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Book Forum: Child/Adolescent Psychiatry   |    
Treating Anxious Children and Adolescents: An Evidence-Based Approach
ESTHER SOMERFELD-ZISKIND, M.D., M.A.
Am J Psychiatry 2002;159:886-a-887. doi:10.1176/appi.ajp.159.5.886-a
View Author and Article Information
Los Angeles, Calif.

By Ronald M. Rapee, Ph.D., Ann Wignall, M. Psych., Jennifer L. Hudson, and Carolyn A. Schniering. Oakland, Calif., New Harbinger Publications, 2000, 195 pp., $49.95.

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For several years, the authors have been running anxiety disorder clinics for children ages 7 to 16 at the University of Queensland. Success rates with cognitive behavior therapy have been promising, with maintenance of moderate to marked improvements in 75% of the children for a year or more.

This is dramatic news from psychologists. Medical methods do not top this success rate. Antianxiety agents such as benzodiazepines are excellent for acute relief of intense anxiety, but they can be habit forming, requiring larger and larger doses in a small minority of users. Cognitive behavior therapy usually requires eight to 12 weekly sessions. After that the family and patient ("client") must continue to reinforce the therapy, often for several years or more.

Anxiety disorders last a lifetime and are contagious. Anxious children usually come from anxious families. Dr. Rapee and his colleagues warn mothers to be less protective, less invasive. The mothers and fathers are required to take part in the treatment. These authors feel that group therapy is just as effective as individual and, of course, cheaper.

Generalized anxiety disorder and panic disorder were seldom seen in the children who came to the authors’ clinic. Specific phobias, such as separation anxiety, were prevalent in the younger children. Social phobia and school phobia were prevalent in adolescents, and occasional cases of obsessive-compulsive disorder (OCD) were seen at all ages. The psychiatrist is likely to try clomipramine for OCD and gabapentin for severe social phobia. Dr. Rapee and his colleagues claim that they rarely have to refer a child or adolescent for pharmacology. Psychiatrists usually find it more efficient to use an antidepressant for major help and add cognitive behavior therapy if available. The authors also address social skills training and assertiveness training.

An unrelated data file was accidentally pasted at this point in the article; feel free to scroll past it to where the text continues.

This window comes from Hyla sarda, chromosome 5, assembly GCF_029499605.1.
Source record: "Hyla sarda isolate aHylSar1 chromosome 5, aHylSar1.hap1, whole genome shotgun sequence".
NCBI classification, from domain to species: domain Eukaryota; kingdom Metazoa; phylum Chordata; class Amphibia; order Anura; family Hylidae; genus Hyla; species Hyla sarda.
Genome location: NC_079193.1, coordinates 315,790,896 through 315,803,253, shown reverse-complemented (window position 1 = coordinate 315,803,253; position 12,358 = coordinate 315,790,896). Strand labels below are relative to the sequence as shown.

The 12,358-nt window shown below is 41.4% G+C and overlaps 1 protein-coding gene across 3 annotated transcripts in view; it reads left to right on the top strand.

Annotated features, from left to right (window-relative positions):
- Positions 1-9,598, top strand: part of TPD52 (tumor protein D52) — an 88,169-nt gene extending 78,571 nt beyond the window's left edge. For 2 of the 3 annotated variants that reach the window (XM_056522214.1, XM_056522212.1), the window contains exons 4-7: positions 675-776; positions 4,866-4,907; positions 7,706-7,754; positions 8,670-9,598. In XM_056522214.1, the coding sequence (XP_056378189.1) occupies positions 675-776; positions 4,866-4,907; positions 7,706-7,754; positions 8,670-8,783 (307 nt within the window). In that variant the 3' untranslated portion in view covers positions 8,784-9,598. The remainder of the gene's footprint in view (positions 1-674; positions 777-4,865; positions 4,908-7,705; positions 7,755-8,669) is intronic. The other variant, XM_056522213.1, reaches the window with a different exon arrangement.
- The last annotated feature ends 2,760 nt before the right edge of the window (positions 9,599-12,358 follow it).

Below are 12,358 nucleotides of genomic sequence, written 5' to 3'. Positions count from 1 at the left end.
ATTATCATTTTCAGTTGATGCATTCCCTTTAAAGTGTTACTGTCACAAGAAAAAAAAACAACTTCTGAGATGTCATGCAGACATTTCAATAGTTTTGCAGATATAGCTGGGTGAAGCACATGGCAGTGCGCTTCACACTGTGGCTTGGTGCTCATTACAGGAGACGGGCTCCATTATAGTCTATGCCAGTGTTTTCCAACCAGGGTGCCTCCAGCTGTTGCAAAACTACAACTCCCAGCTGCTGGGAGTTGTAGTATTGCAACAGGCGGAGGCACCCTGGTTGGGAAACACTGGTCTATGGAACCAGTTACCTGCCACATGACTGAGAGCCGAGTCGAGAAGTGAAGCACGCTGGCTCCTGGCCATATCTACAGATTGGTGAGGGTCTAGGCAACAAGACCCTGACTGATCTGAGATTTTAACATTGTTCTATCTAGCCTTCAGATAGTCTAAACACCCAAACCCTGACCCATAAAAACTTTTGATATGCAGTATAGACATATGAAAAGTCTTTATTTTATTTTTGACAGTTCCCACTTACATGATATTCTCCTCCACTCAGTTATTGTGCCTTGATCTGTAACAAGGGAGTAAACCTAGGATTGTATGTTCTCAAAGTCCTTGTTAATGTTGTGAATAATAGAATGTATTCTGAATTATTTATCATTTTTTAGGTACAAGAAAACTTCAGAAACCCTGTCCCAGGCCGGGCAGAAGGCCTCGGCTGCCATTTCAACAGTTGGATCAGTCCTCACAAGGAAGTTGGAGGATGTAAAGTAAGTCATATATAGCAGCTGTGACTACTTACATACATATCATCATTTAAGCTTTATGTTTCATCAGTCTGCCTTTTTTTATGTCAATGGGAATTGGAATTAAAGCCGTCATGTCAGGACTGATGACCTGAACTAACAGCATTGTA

According to the authors,

A negative life event may precipitate anxiety, but that anxiety can be exacerbated by the reaction to life events in someone who is temperamentally emotional.

The anxious parent is likely to respond to a vulnerable child with excessive control and protections.

Overprotection provided by the parent increases the child’s tendency to perceive danger and to believe that he or she has no control over danger.

The use of exposure is aimed at getting the child to approach feared situations and thereby learn to cope.

Teaching the child to think more realistically can reverse the natural tendency to interpret situations as threatening.

Relaxation techniques can reduce excessive arousal.

If you have been wondering what cognitive therapy is, in this book you have it in a nutshell. It is an excellent "cookbook" that can teach the psychiatrist step-by-step how to employ cognitive behavior therapy. I predict that most psychiatrists would not use this detailed method, were they to take the trouble to learn it, after practicing other forms of psychotherapy. Soon there will be better medication to calm pathological anxiety. Some medical schools are teaching cognitive behavior therapy to students, and some psychiatric residencies offer training in cognitive behavior therapy. There is talk of dopamine deficiency in anxiety, and the role of amygdala function in anxiety disorders is under exploration. In the meantime, some of us will refer patients with anxiety disorder patients to friendly psychologists with extensive experience in cognitive behavior therapy. Fluvoxamine has been approved by the Food and Drug Administration for anxiety disorders in children. The combination of cognitive behavior therapy with psychopharmacology has not been sufficiently researched. It may be a step forward.

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